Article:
Foreclosure vs. Bankruptcy: Which is Worse?

Mortgage Newsletter
Privacy Policy

Check Local Mortgage Rates

Today's Average 0.00%



Loan Program Choices

Use our calculator to find out your estimated monthly payment in advance: Enter the loan amount, interest rate, and length of mortgage.
Try our Mortgage Payment Calculator


When you really get behind on your mortgage payments, you are faced with some tough choices. Should you opt for foreclosure or bankruptcy? Neither option is particularly attractive, but sometimes you have to choose the lesser of two evils. Each option has drawbacks of course, but depending on your situation, one might be better than the other. Here are a few things to consider when you must choose between foreclosure and bankruptcy.

Credit Report
Your credit report is one of the most important things you have when it comes to lending. Your credit report stays with you forever and lenders will be able to look at it whenever you need something. Borrowing money for a house, car, boat, student loan, or anything will involve a look at your report. Even applying for a job or an apartment can also be affected by your credit. Therefore, the cleaner you can keep your record, the better off you'll be.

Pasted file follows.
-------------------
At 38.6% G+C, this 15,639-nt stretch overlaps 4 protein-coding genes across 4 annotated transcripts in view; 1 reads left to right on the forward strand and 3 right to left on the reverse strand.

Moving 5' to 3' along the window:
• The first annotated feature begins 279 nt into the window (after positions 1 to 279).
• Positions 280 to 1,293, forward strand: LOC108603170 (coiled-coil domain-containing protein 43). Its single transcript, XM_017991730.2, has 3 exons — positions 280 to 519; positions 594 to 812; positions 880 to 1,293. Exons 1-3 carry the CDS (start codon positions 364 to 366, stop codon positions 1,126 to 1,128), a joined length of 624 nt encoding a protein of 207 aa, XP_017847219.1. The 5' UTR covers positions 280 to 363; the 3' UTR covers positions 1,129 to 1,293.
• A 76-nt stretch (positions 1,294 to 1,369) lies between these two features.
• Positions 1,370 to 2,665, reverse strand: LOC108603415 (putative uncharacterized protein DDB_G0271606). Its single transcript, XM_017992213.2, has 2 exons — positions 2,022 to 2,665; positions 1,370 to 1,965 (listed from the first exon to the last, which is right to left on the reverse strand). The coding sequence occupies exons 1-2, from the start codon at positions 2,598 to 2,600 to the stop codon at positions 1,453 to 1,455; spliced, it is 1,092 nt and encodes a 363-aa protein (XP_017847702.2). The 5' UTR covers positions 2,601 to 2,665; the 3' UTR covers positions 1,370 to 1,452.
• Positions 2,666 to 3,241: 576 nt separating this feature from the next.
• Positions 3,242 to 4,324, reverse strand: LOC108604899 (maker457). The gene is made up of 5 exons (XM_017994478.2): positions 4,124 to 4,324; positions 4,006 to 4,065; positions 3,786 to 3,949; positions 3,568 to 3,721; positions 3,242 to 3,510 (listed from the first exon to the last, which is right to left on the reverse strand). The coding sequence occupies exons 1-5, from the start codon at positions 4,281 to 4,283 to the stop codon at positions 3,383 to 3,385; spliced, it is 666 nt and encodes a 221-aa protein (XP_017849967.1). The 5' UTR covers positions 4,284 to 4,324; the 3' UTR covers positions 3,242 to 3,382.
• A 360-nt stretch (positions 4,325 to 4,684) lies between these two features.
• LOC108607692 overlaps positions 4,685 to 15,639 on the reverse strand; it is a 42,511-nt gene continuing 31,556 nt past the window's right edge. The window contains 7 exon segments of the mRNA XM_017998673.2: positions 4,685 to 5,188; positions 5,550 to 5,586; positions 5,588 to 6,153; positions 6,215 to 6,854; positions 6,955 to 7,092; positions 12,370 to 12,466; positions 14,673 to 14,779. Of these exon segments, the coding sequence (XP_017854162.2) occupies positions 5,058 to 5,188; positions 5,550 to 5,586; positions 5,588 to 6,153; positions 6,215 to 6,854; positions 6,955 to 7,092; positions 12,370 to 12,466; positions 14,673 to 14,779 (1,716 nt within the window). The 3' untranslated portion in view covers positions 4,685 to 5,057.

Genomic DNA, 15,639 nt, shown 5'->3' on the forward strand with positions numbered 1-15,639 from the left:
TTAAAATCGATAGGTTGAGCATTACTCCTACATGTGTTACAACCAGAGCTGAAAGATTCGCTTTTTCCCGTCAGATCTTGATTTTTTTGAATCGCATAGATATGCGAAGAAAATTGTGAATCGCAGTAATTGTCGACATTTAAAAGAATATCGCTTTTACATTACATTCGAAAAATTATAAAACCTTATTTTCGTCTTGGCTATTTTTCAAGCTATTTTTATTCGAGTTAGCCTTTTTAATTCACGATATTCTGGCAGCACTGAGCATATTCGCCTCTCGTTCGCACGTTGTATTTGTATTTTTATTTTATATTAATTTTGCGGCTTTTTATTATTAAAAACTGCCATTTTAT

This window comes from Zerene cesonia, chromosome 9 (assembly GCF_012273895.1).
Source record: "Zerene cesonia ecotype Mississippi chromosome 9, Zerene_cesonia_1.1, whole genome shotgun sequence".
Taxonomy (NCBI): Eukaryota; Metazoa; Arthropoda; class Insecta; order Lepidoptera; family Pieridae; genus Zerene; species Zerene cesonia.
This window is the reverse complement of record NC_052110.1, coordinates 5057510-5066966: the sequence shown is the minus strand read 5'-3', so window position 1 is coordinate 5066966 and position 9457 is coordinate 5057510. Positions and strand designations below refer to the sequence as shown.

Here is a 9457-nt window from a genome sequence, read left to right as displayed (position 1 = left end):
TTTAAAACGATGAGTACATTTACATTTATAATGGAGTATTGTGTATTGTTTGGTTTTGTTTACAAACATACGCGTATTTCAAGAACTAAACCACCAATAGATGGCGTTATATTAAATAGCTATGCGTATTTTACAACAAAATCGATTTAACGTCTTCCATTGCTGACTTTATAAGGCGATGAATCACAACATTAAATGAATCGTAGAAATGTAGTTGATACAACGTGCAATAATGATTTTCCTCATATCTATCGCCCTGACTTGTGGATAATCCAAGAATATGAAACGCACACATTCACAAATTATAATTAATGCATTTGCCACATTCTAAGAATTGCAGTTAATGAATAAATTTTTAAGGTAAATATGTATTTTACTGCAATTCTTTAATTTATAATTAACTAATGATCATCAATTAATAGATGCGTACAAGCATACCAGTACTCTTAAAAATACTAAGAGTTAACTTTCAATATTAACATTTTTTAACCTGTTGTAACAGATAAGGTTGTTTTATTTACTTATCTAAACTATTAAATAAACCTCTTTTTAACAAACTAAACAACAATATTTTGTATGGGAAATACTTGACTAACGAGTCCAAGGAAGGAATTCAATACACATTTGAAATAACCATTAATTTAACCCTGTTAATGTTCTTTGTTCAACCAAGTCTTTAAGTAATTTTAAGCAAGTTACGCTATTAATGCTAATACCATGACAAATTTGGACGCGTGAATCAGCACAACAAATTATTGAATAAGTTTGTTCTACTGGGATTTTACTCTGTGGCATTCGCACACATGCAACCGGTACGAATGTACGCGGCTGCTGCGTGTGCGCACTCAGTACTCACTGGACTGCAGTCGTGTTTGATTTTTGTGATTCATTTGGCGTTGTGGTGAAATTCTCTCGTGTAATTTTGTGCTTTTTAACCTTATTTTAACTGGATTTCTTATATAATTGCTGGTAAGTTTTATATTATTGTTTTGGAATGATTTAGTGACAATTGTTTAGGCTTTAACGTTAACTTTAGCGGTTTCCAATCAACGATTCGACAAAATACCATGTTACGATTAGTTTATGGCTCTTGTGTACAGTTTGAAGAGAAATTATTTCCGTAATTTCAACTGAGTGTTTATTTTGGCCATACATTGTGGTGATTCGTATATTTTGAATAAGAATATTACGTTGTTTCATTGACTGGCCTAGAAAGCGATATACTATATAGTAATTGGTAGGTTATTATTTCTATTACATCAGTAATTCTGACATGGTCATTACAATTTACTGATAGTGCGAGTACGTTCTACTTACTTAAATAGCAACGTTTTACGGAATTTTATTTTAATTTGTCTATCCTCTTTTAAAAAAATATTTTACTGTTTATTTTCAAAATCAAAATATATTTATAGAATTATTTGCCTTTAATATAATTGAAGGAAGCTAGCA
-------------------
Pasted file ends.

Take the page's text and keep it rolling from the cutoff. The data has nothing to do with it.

In regard to foreclosure vs. bankruptcy, both will affect your report negatively, but differently. A foreclosure will stay on your record for about seven years while a bankruptcy will stay there for ten. So the foreclosure will go away a little bit quicker. Either way, you're not going to be buying anything big on credit for a while.

Severity of Foreclosure
Although the foreclosure will be stricken from the record sooner than a bankruptcy, that does not necessarily mean it's the best choice. If you try to buy another house after a foreclosure, mortgage lenders that want to work with you will be few and far between. They take foreclosures very serious. If you could not handle a mortgage the first time, why would you be able to handle it the second time? Did you really change enough to gamble a few hundred thousand dollars on? 

When you file for bankruptcy and it does not involve a house, lenders will be more lenient with this than they would with a foreclosure. They will understand that you made some bad choices and probably racked up too much debt. However, when you get your house involved in the process, that is another story. You may never be able to get another mortgage after a foreclosure. Therefore, if owning a home is still in your future plans, you'll want to do everything you can to avoid foreclosure.

Bankruptcy Consequences
If you decide to avoid foreclosure and opt for bankruptcy, there are a number of options that you can take. There are several different types of bankruptcy and choosing the best one for your situation could be tough. Some bankruptcies allow for you to keep your house and just lose everything else. This type of bankruptcy might be the best option for you, however, it will affect your ability to buy other things in the future. You might be able to keep the house, but if you want to buy a new car or get a new credit card, you might be out of luck.